The War on Drugs fueled the industry’s racial disparities
The cannabis industry faces a diversity conundrum.
What stands to be a $50 billion industry by 2025 is, nonetheless, still overshadowed by disturbing racial disparities. This problem is driving industry regulators and business participants, with increasing intensity and frequency, to encourage diversity throughout the cannabis space.
The racial disparities in the cannabis industry are reflected in estimates by the Drug Policy Alliance, including that only 1-3% of existing cannabis businesses are owned by people of color. The embarrassing lack of minority inclusion may be attributable to regulation itself, largely shaped by the failed War on Drugs. Those with a criminal record of drug felonies are practically banned from financing, owning or working for cannabis businesses (which touch the plant) in virtually every state that has legalized medical or adult-use cannabis. And some states, including New York and Pennsylvania, have extremely high financial barriers to entry, making it nearly impossible for socio-economically disadvantaged groups to participate.
There can be no question that the War on Drugs disproportionately affected minority populations. The American Civil Liberties Union reports that in 2010, black people were over four times more likely to be arrested for marijuana possession than whites in more than one-third of the United States. On a local level, for example, 92% of cannabis arrests in Baltimore were of black people, as were more than 80% of cannabis arrests in Fulton, Georgia and Philadelphia, despite consumption rates between people of color and whites being virtually identical.
To counteract this problem, state regulators are seeking to increase diversity in the licensing/permitting selection process. In Pennsylvania, regulations require marijuana business license applicants to submit a “community impact statement” and a detailed “diversity plan,” containing a breakdown of the number of employees who are men, women, veterans, service-disabled veterans and members of each racial minority. Collectively, these portions of the application are worth more than 20% of an applicant’s total score.
Oakland, California regulators addressed diversity by mandating that 50% of all dispensary permits be awarded to applicants previously incarcerated for cannabis-related offenses and those who lived (in the last two years) in one of Oakland’s six precincts most adversely affected by the War on Drugs.
In Puerto Rico, the commonwealth proposed — and it was agreed — that Natural Ventures, one of the island’s first medical cannabis licensees, hire single mothers first, military veterans second and then open hiring to the rest of the population.
And in Maryland, the state’s apparent failure to mandate diversity in the licensing process resulted in litigation and legislative challenges. One-third of Maryland’s population is black, yet none of the 15 applicants selected to grow medical cannabis are owned by black people. Legislation was introduced (but failed to pass in the most recent session) that would have given five new licenses to minority-owned businesses. While successful passage of that bill would have been a win for diversity, opponents insist that it would have spurred litigation from existing licensees who stood to lose market share, undermining representations previously made to their investors. Two applicants who scored in the top 15, but were bumped in favor of less-qualified applicants in the name of geographic diversity, have demanded a regulatory fix and sued the state.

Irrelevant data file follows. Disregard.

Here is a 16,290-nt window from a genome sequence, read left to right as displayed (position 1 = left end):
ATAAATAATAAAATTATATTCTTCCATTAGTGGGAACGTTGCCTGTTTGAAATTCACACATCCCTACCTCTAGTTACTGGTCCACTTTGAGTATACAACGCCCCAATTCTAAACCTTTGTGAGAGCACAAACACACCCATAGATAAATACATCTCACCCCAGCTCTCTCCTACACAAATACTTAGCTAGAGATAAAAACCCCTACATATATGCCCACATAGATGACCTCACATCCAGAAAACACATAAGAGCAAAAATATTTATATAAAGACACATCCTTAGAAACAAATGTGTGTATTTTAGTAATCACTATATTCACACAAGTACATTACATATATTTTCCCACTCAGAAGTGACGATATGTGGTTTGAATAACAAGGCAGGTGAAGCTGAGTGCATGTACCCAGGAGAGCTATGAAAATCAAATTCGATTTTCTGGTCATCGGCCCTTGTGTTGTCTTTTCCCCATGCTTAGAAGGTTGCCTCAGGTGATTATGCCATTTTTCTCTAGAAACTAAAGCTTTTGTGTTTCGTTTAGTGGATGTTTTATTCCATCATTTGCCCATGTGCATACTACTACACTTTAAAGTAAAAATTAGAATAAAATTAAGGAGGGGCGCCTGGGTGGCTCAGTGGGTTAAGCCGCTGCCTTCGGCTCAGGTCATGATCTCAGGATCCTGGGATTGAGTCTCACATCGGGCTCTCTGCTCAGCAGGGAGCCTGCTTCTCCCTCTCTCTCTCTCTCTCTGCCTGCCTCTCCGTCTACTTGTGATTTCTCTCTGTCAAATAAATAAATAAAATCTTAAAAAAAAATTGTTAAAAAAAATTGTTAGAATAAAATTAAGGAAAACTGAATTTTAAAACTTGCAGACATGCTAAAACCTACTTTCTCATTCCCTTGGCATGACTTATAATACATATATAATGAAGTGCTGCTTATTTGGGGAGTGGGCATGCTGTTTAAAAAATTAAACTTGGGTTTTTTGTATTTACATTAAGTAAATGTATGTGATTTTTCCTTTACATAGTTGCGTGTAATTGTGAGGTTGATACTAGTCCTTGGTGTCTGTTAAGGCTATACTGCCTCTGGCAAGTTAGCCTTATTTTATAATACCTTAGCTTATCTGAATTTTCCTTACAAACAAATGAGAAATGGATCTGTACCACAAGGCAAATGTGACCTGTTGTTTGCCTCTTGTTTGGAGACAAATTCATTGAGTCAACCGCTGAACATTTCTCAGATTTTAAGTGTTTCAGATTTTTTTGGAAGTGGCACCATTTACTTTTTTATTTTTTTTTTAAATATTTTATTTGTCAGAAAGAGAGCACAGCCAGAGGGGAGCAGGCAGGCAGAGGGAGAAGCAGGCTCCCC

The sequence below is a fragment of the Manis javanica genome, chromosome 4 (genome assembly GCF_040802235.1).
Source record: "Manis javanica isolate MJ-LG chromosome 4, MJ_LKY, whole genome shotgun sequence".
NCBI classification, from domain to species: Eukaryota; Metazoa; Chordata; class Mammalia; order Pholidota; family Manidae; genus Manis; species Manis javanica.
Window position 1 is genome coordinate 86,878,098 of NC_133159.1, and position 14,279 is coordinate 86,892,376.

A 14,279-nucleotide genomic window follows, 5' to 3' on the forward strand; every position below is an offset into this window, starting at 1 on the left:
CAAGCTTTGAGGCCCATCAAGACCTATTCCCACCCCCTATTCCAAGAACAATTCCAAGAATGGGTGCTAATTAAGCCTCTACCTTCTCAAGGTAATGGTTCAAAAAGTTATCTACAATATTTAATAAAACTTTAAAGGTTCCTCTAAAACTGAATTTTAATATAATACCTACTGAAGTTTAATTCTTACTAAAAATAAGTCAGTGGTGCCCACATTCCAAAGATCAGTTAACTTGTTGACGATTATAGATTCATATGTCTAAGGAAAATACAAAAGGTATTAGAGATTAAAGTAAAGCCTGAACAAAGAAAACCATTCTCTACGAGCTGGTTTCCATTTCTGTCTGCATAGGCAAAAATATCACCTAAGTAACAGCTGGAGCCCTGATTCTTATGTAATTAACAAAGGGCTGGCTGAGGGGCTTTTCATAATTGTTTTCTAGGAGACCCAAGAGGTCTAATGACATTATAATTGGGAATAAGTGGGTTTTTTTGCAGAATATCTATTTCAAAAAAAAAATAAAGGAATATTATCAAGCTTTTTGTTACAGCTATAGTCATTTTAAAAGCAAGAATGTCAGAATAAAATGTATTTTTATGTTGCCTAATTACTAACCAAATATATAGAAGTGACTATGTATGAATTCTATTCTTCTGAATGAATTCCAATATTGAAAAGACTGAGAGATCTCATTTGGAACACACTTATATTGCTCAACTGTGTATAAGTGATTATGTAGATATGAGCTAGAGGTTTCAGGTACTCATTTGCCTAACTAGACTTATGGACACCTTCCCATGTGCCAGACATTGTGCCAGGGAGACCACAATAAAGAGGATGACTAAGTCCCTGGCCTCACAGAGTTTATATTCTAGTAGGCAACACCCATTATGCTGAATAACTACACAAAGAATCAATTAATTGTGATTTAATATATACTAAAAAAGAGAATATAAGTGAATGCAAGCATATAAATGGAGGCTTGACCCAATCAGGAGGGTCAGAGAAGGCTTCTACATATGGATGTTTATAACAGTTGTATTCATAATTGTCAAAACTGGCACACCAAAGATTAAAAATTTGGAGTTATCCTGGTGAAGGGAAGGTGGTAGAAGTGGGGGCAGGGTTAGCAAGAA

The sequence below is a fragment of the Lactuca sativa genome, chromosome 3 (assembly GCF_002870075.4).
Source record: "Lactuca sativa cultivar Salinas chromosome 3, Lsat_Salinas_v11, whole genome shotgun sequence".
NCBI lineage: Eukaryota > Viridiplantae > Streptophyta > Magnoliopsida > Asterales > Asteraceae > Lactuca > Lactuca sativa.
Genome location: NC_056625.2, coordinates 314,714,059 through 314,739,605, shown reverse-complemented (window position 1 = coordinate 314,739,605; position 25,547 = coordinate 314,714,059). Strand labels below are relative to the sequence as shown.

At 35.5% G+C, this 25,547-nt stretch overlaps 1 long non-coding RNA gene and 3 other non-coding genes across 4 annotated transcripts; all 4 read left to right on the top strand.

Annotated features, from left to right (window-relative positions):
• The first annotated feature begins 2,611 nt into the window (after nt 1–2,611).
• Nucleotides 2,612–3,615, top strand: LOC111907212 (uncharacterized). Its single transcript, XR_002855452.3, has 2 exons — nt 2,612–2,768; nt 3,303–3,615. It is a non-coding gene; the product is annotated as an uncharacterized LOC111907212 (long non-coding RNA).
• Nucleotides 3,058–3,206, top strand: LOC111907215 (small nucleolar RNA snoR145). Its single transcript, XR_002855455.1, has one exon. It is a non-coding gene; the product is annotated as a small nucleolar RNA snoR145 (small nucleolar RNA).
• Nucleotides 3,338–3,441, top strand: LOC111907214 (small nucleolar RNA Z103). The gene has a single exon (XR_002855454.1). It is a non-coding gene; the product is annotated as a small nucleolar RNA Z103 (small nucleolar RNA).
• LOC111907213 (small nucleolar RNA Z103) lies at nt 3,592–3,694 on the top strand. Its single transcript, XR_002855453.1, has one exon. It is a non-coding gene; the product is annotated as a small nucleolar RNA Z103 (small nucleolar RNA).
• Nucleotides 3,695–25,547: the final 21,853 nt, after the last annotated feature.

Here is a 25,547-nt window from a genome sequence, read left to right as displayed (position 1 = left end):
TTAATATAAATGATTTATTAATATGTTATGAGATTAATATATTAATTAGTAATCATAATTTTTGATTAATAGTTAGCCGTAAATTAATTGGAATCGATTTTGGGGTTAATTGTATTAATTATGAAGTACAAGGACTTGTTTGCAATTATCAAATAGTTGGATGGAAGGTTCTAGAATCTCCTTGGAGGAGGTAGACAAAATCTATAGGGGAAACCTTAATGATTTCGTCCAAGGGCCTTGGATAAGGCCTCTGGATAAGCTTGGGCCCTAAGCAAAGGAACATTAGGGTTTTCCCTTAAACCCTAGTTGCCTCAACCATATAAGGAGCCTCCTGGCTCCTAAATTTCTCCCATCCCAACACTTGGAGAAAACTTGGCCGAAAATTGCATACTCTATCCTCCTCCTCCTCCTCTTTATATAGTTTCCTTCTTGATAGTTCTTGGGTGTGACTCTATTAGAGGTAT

Industry associations are also responding to correct racial disparities in the cannabis industry. THC Staffing, a recruitment firm emphasizing diversity, is seeking to influence regulators to remove non-violent drug crimes as a disqualifying factor to ownership. Multiple trade organizations, including the Cannabis Cultural Association, Women Abuv Ground, Women Grow and the Minority Cannabis Business Association, have made it their mission to connect and empower diverse participants in the cannabis space.
While business owners are encouraged to adopt diversity goals and prohibit discrimination at the workplace, courts disagree on the best means by which to achieve this and employers must use caution in considering race in all employment-related decisions. Title VII of the Civil Rights Act and many state and local laws prohibit discrimination in employment based on race and other “protected” characteristics (such as gender, religion and disabilities). Discrimination lawsuits often arise from an employer’s effort to avoid discrimination.
To help employers navigate permissible diversity initiatives, various government agencies, including the Equal Employment Opportunity Commission, have recommended best practices, including: establishing management-level diversity committees to oversee and support diversity efforts; striving for diverse slates of qualified applicants; fostering and encouraging a mentoring culture and opportunities for internal and external networking; forcing transparency in employment decisions; and requiring diversity and sensitivity education and training for owners and employees.
The data is clear: businesses that manage successful diversity and inclusion programs enjoy increased profits over those that do not, and diversity is proven to drive innovation. In cannabis, however, a commitment to diversity goes beyond gaining a competitive edge; it can provide a healthy pathway to repair relationships with scores of victims of the failed War on Drugs.
Lauren Rudick represents investors and startup organizations in all aspects of business and intellectual property law, specializing in cannabis, media and technology. Her law firm, Hiller, PC (www.hillerpc.com), is a white-shoe boutique firm with a track record for success and handling sophisticated legal matters that include business and corporate law.